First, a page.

Twelve years ago, the AIDS-ravaged actor awakened his ''Pillow Talk'' costar Doris Day and the world to the epidemic
It had been four years since the first reports of AIDS, yet it took a dying movie star to awaken the world to the epidemic. On July 15, 1985, Doris Day was holding a press conference in Carmel, Calif., to announce her return to TV. It was also to be a reunion between Day and Rock Hudson (Send Me No Flowers, Lover Come Back), close friend, and the first guest scheduled for the cable talk show Doris Day’s Best Friends.
When Hudson finally appeared, nearly an hour late, ”everyone was speechless,” recalls Jeanne Wolf, then a correspondent for Entertainment Tonight. At 59, the once virile movie star was now frail and ashen. Day herself was momentarily shaken.
No one at the event confronted Hudson about the severity of his condition. But for days after, the Day-Hudson reunion dominated newscasts, as did speculation about the actor’s health (among the rumors: liver cancer and the flu).
Meanwhile, Hudson was pressured to disclose his illness by the French hospital to which he had returned for treatment. On July 25, the day after a San Francisco Chronicler story reported that Hudson was gay, the hospital ended the rumors. After consulting with the star, a spokesperson announced, ”Rock Hudson has acquired immune defiency syndrome.” Hudson died Oct. 2.
The statement provoked some industry hysteria — Charlton Heston, for one, opined that ”a member of a high-risk group has an obligation to refuse to do a kissing scene.” But most of the consequences were positive: Hudson’s disclosure (and $250,000 donation) helped establish the American Foundation for AIDS Research in September 1985, to be chaired by Hudson’s pal Elizabeth Taylor. As National Institutes of Health funding for AIDS research doubled, the red ribbon, a symbol of solidarity, soon sprouted on stars’ lapels.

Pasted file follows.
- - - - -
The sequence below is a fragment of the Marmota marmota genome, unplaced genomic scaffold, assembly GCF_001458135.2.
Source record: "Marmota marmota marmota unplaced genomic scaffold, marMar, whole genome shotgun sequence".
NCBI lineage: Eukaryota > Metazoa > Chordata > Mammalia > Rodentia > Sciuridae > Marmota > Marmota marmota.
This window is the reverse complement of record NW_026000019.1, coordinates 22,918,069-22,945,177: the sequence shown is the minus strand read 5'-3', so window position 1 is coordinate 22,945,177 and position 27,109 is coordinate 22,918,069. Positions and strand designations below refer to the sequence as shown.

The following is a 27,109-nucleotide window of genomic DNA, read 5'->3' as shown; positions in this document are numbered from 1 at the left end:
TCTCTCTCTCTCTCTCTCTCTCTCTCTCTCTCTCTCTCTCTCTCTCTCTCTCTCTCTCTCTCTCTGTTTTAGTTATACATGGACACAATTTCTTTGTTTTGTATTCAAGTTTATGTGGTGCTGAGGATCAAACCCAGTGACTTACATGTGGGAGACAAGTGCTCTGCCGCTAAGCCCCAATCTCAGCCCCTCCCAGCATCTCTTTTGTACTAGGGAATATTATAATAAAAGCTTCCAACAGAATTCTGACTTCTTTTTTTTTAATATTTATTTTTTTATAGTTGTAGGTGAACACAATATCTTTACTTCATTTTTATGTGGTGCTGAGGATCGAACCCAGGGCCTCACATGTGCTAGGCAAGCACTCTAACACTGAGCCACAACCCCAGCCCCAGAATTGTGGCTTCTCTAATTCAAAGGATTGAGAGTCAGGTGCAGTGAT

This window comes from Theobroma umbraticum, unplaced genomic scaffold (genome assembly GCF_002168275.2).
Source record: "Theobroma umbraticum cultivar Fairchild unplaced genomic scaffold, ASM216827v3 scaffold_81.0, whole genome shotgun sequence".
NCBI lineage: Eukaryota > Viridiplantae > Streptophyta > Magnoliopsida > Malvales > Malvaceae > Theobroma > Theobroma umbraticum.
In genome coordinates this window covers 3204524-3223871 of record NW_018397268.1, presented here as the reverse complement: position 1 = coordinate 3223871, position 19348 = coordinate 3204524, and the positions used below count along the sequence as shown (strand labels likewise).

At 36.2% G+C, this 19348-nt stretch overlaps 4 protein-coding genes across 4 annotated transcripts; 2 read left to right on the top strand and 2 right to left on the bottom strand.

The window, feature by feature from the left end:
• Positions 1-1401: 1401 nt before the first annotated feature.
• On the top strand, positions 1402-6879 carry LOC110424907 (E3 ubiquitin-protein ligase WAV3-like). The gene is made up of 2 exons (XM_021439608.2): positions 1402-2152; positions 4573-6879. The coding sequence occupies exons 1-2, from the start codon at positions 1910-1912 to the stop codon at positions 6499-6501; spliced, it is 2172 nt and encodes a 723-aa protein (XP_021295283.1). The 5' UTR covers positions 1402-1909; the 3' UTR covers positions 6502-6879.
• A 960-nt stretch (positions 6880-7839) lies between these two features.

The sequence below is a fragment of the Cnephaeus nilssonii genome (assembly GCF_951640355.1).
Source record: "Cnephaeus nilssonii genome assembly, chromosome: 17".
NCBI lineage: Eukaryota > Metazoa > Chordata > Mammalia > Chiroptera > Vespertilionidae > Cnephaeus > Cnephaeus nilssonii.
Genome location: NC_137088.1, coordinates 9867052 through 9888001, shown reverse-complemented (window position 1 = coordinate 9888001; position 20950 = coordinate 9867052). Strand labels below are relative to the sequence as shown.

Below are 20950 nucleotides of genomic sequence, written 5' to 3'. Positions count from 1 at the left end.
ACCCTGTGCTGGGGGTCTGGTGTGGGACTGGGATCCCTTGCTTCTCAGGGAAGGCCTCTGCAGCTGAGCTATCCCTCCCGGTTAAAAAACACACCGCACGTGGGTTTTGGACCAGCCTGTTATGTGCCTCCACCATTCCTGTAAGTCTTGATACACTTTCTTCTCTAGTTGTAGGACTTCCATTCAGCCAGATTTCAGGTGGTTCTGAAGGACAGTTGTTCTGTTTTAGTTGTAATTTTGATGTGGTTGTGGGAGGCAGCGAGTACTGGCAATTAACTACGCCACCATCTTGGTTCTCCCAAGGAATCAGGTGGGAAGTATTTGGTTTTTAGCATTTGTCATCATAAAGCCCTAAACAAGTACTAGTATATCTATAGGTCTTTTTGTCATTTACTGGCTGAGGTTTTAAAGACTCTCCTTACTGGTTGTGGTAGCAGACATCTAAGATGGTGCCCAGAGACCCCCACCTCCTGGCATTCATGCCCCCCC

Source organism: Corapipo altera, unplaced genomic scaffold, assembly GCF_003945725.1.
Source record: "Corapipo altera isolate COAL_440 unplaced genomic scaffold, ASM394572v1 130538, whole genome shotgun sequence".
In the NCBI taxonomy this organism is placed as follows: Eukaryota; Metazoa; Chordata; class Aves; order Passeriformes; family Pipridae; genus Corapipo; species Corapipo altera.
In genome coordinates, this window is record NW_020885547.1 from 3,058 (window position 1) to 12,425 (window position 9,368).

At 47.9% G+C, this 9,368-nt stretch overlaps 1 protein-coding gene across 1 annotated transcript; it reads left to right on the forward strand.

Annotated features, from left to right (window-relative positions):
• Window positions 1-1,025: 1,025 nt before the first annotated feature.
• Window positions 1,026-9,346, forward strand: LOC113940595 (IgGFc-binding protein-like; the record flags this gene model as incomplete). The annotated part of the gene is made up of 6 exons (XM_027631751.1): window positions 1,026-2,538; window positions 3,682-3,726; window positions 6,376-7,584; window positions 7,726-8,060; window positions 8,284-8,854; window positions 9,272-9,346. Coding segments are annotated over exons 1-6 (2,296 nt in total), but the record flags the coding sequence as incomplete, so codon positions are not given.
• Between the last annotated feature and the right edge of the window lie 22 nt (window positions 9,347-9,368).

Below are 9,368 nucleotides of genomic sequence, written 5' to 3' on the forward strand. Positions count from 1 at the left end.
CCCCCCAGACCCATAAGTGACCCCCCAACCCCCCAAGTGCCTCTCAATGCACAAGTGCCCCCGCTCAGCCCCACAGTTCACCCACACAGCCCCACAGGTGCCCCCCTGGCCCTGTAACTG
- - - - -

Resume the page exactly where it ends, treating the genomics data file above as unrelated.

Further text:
Most of all, Hudson’s plight brought long overdue attention to AIDS sufferers. ”After Rock’s announcement, I reported on an AIDS-support-group meeting,” says Wolf. ”A man said that a few days ago, he was just another person with AIDS whom nobody cared about. Now, he said, ‘I have Rock Hudson’s disease, and everything has changed.”’
July 15, 1985
Prime-Time TV is awash in soap, as Dynasty outmaneuvers Dallas for the No. 1 spot, with Falcon Crest, Knots Landing, and Hotel not far behind. Camp vamp Joan Collins will go on to crank out trash novels, later resurfacing on Fox’s current nighttime soap Pacific Palisades. The Steven Spielberg produced hit Back to the Future features Michael J. Fox in his first major film role. Fox, the thee-season star of TV’s Family Ties, will do two other Future sequels and 19 other films before returning to the tube for ABC’s Spin City. Tom Clancy’s techno-thriller The Hunt for Red October is the summer’s must-read. A 1990 movie version, starring Alec Baldwin, will launch Clancy’s film franchise. And in the real world, Veep George Bush becomes the substitute leader of the free world when Ronald Reagan undergoes intestinal surgery. After three hours, the presidential polyp is safely removed.